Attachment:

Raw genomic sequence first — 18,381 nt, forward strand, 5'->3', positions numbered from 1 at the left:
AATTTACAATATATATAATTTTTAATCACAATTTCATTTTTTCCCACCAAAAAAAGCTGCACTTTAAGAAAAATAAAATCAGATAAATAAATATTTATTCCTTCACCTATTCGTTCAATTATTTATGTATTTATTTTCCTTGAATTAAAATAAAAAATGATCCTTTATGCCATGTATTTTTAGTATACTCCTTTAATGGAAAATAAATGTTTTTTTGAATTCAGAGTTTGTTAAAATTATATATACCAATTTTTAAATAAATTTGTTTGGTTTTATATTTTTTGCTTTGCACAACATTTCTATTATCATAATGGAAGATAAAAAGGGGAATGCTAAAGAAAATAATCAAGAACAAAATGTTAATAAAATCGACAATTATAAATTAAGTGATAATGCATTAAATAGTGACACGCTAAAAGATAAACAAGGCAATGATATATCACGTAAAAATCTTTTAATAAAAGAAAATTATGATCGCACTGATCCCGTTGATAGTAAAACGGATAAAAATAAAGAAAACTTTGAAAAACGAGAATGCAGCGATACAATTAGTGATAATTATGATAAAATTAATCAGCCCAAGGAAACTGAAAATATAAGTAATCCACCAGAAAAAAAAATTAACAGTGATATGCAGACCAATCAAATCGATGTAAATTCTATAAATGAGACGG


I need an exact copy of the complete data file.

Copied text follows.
Raw genomic sequence first — 18,381 nt, forward strand, 5'->3', positions numbered from 1 at the left:
AATTTACAATATATATAATTTTTAATCACAATTTCATTTTTTCCCACCAAAAAAAGCTGCACTTTAAGAAAAATAAAATCAGATAAATAAATATTTATTCCTTCACCTATTCGTTCAATTATTTATGTATTTATTTTCCTTGAATTAAAATAAAAAATGATCCTTTATGCCATGTATTTTTAGTATACTCCTTTAATGGAAAATAAATGTTTTTTTGAATTCAGAGTTTGTTAAAATTATATATACCAATTTTTAAATAAATTTGTTTGGTTTTATATTTTTTGCTTTGCACAACATTTCTATTATCATAATGGAAGATAAAAAGGGGAATGCTAAAGAAAATAATCAAGAACAAAATGTTAATAAAATCGACAATTATAAATTAAGTGATAATGCATTAAATAGTGACACGCTAAAAGATAAACAAGGCAATGATATATCACGTAAAAATCTTTTAATAAAAGAAAATTATGATCGCACTGATCCCGTTGATAGTAAAACGGATAAAAATAAAGAAAACTTTGAAAAACGAGAATGCAGCGATACAATTAGTGATAATTATGATAAAATTAATCAGCCCAAGGAAACTGAAAATATAAGTAATCCACCAGAAAAAAAAATTAACAGTGATATGCAGACCAATCAAATCGATGTAAATTCTATAAATGAGACGG